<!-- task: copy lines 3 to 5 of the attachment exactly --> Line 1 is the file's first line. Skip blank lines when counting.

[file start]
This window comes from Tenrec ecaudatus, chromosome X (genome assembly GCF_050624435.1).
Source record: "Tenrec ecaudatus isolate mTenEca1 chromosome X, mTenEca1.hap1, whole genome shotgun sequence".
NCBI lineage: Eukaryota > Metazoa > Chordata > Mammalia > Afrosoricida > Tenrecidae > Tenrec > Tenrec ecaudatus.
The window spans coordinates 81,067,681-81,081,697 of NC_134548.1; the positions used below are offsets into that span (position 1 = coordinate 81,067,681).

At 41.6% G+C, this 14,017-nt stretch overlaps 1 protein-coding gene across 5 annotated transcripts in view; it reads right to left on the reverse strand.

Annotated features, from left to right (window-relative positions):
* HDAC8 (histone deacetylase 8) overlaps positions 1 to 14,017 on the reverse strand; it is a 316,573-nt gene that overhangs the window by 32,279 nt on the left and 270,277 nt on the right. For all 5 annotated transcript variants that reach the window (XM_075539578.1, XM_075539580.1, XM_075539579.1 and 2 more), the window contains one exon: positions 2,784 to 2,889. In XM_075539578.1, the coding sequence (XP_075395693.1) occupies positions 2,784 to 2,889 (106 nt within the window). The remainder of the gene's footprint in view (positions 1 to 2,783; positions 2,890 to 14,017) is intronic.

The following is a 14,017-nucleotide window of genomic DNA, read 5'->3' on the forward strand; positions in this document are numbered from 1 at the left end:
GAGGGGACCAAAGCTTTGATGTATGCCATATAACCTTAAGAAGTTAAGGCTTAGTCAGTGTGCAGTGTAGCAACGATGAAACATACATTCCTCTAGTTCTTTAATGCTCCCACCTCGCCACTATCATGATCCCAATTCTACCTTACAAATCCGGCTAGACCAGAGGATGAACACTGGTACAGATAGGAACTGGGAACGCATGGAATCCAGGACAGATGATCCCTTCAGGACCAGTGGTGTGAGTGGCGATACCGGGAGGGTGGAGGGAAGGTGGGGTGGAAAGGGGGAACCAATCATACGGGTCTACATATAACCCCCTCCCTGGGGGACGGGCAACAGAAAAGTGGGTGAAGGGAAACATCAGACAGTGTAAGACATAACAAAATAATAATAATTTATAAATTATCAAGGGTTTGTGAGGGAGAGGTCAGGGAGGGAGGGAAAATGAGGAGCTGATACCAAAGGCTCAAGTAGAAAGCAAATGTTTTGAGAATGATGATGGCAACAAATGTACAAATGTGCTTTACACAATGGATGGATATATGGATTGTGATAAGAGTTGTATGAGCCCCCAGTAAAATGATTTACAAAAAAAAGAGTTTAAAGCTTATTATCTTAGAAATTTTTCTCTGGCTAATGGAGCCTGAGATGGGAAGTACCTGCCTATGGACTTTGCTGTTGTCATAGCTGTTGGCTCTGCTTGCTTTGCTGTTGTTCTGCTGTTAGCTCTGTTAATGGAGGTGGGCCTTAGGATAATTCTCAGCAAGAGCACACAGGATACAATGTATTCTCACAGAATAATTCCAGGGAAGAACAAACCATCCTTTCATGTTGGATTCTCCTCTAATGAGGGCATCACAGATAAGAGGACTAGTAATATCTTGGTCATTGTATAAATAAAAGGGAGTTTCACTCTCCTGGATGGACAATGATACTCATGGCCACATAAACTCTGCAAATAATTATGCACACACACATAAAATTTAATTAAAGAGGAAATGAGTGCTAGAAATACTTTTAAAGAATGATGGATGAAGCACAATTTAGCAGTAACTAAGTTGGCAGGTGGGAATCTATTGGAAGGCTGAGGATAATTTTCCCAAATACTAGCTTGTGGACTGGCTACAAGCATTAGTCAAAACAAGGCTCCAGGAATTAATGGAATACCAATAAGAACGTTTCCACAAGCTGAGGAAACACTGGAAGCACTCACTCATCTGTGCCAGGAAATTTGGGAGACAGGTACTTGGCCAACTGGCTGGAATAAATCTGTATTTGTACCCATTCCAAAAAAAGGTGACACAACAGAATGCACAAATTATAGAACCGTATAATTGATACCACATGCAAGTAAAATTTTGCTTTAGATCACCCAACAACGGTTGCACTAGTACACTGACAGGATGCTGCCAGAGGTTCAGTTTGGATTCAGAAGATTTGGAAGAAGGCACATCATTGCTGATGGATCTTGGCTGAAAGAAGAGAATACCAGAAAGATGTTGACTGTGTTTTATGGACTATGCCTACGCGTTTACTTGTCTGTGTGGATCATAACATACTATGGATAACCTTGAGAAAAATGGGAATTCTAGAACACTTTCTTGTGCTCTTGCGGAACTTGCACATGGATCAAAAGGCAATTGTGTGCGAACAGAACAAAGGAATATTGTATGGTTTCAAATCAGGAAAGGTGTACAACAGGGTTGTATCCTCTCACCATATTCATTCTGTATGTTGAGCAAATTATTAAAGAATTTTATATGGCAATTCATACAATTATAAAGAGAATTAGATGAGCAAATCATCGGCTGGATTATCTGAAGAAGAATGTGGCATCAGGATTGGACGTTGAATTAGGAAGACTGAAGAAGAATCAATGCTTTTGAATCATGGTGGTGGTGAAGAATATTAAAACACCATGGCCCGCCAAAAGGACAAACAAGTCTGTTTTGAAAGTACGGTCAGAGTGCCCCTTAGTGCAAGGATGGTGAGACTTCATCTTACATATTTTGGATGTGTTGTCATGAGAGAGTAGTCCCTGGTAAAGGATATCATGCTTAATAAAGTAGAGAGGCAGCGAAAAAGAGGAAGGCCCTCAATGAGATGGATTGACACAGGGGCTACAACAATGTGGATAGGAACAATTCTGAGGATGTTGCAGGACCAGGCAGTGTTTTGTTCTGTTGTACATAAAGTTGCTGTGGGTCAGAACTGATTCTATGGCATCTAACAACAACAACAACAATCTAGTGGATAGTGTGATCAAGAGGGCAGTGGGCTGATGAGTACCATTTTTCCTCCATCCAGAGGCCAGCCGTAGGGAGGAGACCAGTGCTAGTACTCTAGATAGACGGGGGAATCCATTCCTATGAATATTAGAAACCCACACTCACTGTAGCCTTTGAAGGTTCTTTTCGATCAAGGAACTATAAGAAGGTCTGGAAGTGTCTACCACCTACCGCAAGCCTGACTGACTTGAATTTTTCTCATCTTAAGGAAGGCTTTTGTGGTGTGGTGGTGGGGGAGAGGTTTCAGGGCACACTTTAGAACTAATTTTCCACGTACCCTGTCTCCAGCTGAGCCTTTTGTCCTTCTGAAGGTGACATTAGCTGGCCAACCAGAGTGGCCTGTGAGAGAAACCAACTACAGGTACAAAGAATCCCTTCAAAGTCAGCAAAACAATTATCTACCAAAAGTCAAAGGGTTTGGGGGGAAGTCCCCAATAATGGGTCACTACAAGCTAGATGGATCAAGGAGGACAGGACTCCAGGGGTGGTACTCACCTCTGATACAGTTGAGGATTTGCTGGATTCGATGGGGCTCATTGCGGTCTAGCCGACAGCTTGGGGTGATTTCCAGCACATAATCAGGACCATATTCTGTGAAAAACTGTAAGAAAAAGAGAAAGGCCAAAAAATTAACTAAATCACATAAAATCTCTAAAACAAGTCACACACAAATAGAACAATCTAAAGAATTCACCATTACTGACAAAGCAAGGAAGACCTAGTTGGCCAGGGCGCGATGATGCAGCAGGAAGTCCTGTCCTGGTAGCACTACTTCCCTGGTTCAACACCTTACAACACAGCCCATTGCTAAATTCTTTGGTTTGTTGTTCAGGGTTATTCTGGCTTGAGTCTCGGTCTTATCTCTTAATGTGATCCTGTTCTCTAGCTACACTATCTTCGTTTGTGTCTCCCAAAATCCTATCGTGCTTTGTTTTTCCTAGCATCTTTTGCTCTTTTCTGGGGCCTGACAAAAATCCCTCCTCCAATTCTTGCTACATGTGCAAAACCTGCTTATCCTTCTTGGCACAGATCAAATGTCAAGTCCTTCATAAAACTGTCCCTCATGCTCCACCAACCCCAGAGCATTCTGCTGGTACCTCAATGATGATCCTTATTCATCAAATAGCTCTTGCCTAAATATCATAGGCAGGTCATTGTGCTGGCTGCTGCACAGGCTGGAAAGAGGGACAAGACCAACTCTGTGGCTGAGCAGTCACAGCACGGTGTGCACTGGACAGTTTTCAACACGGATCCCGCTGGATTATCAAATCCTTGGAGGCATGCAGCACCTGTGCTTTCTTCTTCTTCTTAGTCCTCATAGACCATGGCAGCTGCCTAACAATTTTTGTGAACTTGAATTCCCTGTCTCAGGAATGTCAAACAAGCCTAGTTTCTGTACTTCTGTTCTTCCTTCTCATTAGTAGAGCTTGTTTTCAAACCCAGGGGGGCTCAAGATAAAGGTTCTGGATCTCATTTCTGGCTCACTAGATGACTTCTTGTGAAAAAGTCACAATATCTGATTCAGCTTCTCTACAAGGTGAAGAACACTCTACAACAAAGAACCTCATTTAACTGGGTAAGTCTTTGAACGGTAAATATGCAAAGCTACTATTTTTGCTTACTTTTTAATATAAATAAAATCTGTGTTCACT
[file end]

NCBI lineage: Eukaryota > Metazoa > Chordata > Mammalia > Afrosoricida > Tenrecidae > Tenrec > Tenrec ecaudatus.
The window spans coordinates 81,067,681-81,081,697 of NC_134548.1; the positions used below are offsets into that span (position 1 = coordinate 81,067,681).

At 41.6% G+C, this 14,017-nt stretch overlaps 1 protein-coding gene across 5 annotated transcripts in view; it reads right to left on the reverse strand.